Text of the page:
Wednesday, March 20, 2019

ORGANIC VS CONVENTIONAL: EWG'S 2019 SHOPPER'S GUIDE TO PESTICIDES IN PRODUCE

Every year, The Environmental Working group publishes their 'Shopper's Guide to Pesticides in Produce'.  They publish two lists.  One list, the Dirty Dozen, lists the fruits and vegetables that absorb the highest levels of pesticides, and which they highly recommend you buy organic. The second list, 'The Clean 15" lists the 'cleanest' fruits and vegetables; where few, if any, pesticide residues were detected and which you can feel comfortable buying conventional.


What are some of the dangers of exposure to pesticides (especially during pregnancy and early childhood?) 


Let's start by saying that pesticides are designed to kill living things (pests) - by definition, something that kills living things can't be great for you or your kids.

Pesticides have been linked to cancer, acute and chronic nervous system injury and dysfunction of the endocrine, reproductive and immune systems and behavioral problems

The American Academy of Pediatrics issued an important report that said that children have "unique susceptibilities to [pesticide residues'] potential toxicity." They cited research linking pesticide exposures in early life and "pediatric cancers, decreased cognitive function, and behavioral problems." It advised its members to urge parents to consult "reliable resources that provide information on the relative pesticide content of various fruits and vegetables."

Also bad news? Pesticides persist on fruits and vegetables tested by USDA, even when they were washed and, in some cases, peeled.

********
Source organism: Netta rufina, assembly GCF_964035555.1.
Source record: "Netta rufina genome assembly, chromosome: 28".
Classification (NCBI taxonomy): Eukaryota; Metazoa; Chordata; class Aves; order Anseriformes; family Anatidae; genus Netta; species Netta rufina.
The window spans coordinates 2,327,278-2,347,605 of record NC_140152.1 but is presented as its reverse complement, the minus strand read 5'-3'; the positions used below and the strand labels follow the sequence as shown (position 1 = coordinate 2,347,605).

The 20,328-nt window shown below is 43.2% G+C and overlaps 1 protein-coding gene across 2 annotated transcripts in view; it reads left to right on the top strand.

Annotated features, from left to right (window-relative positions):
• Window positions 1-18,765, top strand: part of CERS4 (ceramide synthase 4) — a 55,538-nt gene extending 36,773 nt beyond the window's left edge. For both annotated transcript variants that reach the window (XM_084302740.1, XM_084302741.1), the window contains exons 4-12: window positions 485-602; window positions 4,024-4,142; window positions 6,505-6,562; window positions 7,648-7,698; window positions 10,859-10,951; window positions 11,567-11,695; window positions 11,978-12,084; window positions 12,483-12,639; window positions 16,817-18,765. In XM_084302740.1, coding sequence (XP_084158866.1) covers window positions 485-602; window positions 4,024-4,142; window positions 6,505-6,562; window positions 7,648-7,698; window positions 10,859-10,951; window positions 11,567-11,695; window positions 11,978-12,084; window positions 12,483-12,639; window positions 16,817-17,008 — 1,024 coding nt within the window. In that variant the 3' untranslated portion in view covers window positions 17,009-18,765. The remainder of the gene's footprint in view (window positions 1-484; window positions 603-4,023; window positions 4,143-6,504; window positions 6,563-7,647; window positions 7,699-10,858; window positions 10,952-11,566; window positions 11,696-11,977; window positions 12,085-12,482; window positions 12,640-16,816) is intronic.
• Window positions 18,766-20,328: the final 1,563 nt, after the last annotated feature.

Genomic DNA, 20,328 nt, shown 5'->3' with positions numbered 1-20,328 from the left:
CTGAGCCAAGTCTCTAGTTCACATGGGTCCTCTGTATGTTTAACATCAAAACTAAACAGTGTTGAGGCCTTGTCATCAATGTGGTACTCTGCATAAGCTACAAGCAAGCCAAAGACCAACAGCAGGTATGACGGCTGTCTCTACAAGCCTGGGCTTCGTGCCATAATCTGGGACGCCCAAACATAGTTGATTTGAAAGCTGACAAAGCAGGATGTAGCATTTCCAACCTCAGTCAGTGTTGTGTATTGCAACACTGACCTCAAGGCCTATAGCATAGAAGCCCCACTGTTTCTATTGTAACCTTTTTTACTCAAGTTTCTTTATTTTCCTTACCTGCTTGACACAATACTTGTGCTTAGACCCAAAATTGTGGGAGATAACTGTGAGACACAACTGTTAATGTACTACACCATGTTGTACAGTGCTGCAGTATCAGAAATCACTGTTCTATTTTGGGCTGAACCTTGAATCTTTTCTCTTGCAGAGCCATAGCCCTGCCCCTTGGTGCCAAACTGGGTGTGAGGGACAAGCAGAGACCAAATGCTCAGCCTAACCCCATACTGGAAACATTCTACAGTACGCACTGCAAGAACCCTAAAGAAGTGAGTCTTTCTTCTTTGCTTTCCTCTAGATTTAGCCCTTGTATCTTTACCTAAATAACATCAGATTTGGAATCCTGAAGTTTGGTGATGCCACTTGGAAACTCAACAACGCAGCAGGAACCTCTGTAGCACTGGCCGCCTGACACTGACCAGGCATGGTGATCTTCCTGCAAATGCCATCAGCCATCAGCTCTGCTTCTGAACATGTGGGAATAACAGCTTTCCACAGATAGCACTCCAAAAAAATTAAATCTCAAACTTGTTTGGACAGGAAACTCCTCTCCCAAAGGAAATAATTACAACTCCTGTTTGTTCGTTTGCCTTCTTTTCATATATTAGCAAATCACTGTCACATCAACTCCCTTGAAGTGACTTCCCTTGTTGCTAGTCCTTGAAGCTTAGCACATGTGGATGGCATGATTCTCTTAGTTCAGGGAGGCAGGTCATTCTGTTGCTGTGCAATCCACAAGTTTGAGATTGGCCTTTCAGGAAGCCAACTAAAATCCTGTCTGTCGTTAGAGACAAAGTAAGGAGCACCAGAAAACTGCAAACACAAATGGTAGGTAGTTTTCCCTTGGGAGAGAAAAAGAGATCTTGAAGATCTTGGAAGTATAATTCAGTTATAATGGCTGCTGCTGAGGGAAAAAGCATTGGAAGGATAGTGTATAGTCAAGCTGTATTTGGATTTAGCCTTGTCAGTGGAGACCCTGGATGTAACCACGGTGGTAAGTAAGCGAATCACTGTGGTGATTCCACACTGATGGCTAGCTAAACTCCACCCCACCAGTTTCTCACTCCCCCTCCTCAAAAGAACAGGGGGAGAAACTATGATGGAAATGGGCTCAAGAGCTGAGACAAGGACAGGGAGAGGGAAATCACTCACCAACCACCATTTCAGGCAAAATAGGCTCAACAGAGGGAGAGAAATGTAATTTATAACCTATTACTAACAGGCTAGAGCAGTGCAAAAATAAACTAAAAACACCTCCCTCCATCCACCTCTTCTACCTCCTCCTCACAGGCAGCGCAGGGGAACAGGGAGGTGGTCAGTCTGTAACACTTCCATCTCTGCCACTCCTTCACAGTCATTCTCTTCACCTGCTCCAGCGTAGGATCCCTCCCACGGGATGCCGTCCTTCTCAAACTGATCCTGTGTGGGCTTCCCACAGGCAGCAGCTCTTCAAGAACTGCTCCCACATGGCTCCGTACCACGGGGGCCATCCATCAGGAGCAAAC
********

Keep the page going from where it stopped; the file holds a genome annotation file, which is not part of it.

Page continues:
The good news?  Eating one or two conventional fruits will not make you sick.   It is the cumulative effect that can be concerning (ie my son can eat grapes breakfast lunch and dinner and then some... everyday day).  Eating one here or there is ok.  

WHAT IF I CAN'T AFFORD ORGANIC PRODUCE
Not everyone can afford organic produce, this is a fact since, unfortunately, organic produce does have a higher price tag than conventional produce.  

Because of how important it is, nutritionally, to consume fruits and vegetables, these annual lists should not discourage consumption of fruits and vegetables if you  cannot afford organics.   It is still better to eat conventional produce versus not eating produce at all.  However,  if you simply cannot afford organic, then liberally choose from the Clean Fifteen list and try to limit consumption of the fruits and vegetables listed in the Dirty Dozen.  

Organic produce can be found at lower prices - sometimes you do have to shop around.  Farmers Markets are a great place to start.   Shop late in the day, as sometimes prices will drop when the market is coming to a close. Also, many local farmers do not pay for the USDA Organic certificate (it is expensive!) but still use organic farming practises.  Get to know your farmers and ask what they use.   Also, join a community supported CSA program.  You will be contributing to the local farm's operating expenses while getting a weekly box of fresh fruits and vegetables. 

2019 LIST

Today, EWG's 2019 Guide to Pesticide use in produce was published... which are the fruits and veggies that have the highest levels of pesticides and that you definitely want  to be buying organic (especially for small children and pregnant moms) ?



1. strawberries
2.  spinach
3.  kale
4.  Nectarines
5.  Apples
6.  Grapes
7. Peaches
8.  cherries 
9.  pears
10.tomatoes
11. celery
12.  potatoes



2019's CLEAN FIFTEEN
This list stayed almost the same as last year proving that these are probably the safest fruits and veggies available (and no need to pay premium organic prices for them either!) 
1.  avocado
2.  sweet corn
3.  pineapple
4. frozen sweet peas,
5.  onions
6. papayas
7. eggplant
8.  asparagus
9. kiwi
10.  cabbages
11. cauliflower
12. cantaloupes
13. broccoli
14.  mushrooms
15. honeydew melons

1 comment :

  1. Holy cow! Sweet corn? Corn is one of the most heavily sprayed and GMO foods around. It is one of the top foods we should eat organic, if at all. The pesticide is part of the genome now, and it attacks the lining of the intestines, causing leaky gut. Bleh.

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